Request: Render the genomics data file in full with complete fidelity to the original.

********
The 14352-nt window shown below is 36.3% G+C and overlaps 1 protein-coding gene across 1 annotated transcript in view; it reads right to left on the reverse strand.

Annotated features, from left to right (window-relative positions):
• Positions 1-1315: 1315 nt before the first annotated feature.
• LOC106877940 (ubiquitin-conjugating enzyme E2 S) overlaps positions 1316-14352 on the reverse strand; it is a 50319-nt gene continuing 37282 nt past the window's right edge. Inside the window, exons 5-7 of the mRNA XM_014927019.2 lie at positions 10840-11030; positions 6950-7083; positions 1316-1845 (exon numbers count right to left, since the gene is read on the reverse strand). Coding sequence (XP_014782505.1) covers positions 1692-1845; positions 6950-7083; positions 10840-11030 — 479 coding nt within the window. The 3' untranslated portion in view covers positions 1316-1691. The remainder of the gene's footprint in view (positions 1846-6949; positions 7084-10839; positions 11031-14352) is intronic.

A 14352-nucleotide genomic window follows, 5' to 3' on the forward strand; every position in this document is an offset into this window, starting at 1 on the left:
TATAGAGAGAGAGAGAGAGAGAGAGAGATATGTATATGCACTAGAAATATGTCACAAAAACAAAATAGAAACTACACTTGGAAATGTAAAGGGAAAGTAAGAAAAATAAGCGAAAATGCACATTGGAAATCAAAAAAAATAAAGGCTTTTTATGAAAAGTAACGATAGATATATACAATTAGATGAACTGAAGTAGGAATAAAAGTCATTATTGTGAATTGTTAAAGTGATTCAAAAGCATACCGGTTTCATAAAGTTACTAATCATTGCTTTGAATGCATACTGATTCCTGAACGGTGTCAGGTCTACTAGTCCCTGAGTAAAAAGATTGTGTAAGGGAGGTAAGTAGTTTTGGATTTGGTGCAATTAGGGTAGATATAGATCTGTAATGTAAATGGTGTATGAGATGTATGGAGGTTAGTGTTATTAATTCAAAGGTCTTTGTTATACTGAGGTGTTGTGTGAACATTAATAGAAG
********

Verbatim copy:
The 14352-nt window shown below is 36.3% G+C and overlaps 1 protein-coding gene across 1 annotated transcript in view; it reads right to left on the reverse strand.

Annotated features, from left to right (window-relative positions):
• Positions 1-1315: 1315 nt before the first annotated feature.
• LOC106877940 (ubiquitin-conjugating enzyme E2 S) overlaps positions 1316-14352 on the reverse strand; it is a 50319-nt gene continuing 37282 nt past the window's right edge. Inside the window, exons 5-7 of the mRNA XM_014927019.2 lie at positions 10840-11030; positions 6950-7083; positions 1316-1845 (exon numbers count right to left, since the gene is read on the reverse strand). Coding sequence (XP_014782505.1) covers positions 1692-1845; positions 6950-7083; positions 10840-11030 — 479 coding nt within the window. The 3' untranslated portion in view covers positions 1316-1691. The remainder of the gene's footprint in view (positions 1846-6949; positions 7084-10839; positions 11031-14352) is intronic.

A 14352-nucleotide genomic window follows, 5' to 3' on the forward strand; every position in this document is an offset into this window, starting at 1 on the left:
TATAGAGAGAGAGAGAGAGAGAGAGAGATATGTATATGCACTAGAAATATGTCACAAAAACAAAATAGAAACTACACTTGGAAATGTAAAGGGAAAGTAAGAAAAATAAGCGAAAATGCACATTGGAAATCAAAAAAAATAAAGGCTTTTTATGAAAAGTAACGATAGATATATACAATTAGATGAACTGAAGTAGGAATAAAAGTCATTATTGTGAATTGTTAAAGTGATTCAAAAGCATACCGGTTTCATAAAGTTACTAATCATTGCTTTGAATGCATACTGATTCCTGAACGGTGTCAGGTCTACTAGTCCCTGAGTAAAAAGATTGTGTAAGGGAGGTAAGTAGTTTTGGATTTGGTGCAATTAGGGTAGATATAGATCTGTAATGTAAATGGTGTATGAGATGTATGGAGGTTAGTGTTATTAATTCAAAGGTCTTTGTTATACTGAGGTGTTGTGTGAACATTAATAGAAG